As reliable as the tuber...

As reliable as the tuber...


As reliable as the tuber...

Roast it, fry it or bake it. You can never go wrong with the potato in the kitchen, says Swapna Dutta .

Did you know that the potato – a  common vegetable available around the world – is the most important non-cereal crop in the world? Being environment-friendly, cheap, easy to grow and wholesome, it has played an important role in our physical development for centuries. 

The potato (latin name — Solanum tuberosum) is a tuber. Tubers are swollen, underground plant parts that store the food. This means that the potato grows underground, swelling and getting larger, while the top half of the plant matures. Potatoes grow from the “eyes” of the plant, which are cut out from the seed. The American-Indians in Peru were the first people to cultivate potatoes nearly 4,000 years ago.

The vegetable owes its origin to the word ‘batata’ or ‘patata’ – a name used by the people of Peru.  It might surprise you to know that there are more than 1,000 different kinds of potatoes. The texture and flavour varies from variety to variety. They not only taste good whether fried, baked, boiled or curried, but they are also nutritious. As long as you don’t have them fried all the time.  

Potatoes are low on saturated fat, sodium and cholesterol but high in Vitamin C, Vitamin B6, iron, potassium, copper, manganese and dietary fibre. They are a good source of carbohydrate too. Did you know that a medium-sized, oven-baked potato contains as much fibre as in six dried prunes, as much Vitamin C as is contained in two apples, as much protein as in half a cup of milk and more Vitamin B1 than in one cup of whole-wheat spaghetti and twice as much potassium as is contained a banana?

Another big advantage is that potatoes are available all year round. One should be careful to choose potatoes. Go for ones that are firm, heavy, with no cuts or cracks. They should be stored in a cool, dark and dry place and not stored in the fridge or in plastic bags. It is best to consume them within a week although they stay fresh for a fortnight if kept in a well ventilated place. You should cut or peel them only at the time of cooking to prevent them from turning dark. Or else the peeled potatoes should be placed in cold water.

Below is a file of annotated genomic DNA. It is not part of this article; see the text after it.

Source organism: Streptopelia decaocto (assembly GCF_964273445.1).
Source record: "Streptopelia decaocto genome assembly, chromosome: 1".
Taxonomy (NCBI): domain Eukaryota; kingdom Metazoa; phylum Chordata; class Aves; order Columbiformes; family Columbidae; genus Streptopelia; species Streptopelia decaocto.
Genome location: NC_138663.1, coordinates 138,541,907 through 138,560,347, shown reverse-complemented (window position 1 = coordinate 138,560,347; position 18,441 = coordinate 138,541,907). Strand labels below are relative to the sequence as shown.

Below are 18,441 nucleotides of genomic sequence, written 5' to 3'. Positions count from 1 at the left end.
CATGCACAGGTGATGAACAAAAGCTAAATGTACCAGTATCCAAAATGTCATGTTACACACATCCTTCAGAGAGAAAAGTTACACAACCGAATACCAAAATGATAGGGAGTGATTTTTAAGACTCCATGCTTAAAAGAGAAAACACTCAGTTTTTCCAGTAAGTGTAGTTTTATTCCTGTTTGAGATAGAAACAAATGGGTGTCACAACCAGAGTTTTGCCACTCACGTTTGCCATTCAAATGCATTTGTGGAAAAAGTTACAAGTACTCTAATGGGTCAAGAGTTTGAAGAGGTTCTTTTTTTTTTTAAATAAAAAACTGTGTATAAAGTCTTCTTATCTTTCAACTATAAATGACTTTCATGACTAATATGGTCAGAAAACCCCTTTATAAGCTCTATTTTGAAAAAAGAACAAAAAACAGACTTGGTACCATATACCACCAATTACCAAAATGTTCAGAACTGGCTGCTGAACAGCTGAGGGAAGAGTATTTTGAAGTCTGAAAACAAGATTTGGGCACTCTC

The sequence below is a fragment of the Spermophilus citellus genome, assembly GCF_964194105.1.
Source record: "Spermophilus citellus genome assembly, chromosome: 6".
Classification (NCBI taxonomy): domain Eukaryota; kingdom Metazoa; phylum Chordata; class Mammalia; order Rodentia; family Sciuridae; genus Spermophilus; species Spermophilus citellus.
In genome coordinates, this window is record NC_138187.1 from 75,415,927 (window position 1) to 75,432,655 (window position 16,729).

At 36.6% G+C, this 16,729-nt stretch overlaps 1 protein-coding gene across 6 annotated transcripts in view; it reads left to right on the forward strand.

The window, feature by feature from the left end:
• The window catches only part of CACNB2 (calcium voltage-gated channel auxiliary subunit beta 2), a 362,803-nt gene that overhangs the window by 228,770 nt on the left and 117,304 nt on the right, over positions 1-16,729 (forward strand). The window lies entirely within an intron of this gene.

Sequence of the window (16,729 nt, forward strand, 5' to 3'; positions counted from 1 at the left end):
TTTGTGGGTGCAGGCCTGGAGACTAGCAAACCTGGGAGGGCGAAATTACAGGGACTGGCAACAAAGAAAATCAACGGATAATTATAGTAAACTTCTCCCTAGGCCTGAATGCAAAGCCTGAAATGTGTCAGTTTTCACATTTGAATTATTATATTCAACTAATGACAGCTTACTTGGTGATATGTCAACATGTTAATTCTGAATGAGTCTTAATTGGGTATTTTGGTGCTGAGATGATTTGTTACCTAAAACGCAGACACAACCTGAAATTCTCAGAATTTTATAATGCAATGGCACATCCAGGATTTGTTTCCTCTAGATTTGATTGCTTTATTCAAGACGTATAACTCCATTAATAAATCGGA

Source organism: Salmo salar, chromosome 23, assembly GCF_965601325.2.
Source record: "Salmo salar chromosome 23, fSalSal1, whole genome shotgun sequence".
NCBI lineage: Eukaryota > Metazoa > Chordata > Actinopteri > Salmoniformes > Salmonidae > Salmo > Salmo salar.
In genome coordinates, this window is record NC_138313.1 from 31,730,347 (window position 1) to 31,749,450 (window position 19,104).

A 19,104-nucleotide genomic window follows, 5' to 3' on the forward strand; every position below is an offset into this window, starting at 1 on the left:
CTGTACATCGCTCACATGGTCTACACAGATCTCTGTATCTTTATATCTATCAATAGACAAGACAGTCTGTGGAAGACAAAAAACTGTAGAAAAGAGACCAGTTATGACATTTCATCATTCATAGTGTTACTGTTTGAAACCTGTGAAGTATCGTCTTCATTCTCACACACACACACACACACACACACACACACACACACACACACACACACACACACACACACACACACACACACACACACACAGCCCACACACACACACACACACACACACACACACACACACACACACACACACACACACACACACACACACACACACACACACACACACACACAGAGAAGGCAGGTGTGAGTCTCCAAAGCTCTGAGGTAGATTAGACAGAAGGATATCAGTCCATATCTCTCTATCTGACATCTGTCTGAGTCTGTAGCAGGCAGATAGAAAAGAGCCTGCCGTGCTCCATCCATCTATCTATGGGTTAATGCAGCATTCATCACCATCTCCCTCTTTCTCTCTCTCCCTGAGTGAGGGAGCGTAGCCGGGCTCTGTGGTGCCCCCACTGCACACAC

And now for a piece of interesting trivia. Did you know that potato chips, the ever popular crunchy snack, was discovered by accident? It was the summer of 1853. George Crum, an American, was employed as a chef in a popular restaurant in Saratoga Springs , New York. French-fried potatoes, highly popular since the 1700s, was a favourite item on the menu. But one of the guests turned down the fries made by Crum saying they were too thick. Crum cut and fried a fresh batch but these too were met with disapproval.

An exasperated Crum made the next lot of fries so thin and crisp that they were impossible to skewer with a fork. Crum’s intention was to annoy the guest. But the guest was ecstatic over the paper-thin crispy potatoes! Very soon, the others wanted them too and these potato chips appeared on the menu as  ‘Saratoga’ chips, a speciality of the restaurant. After that there was no looking back!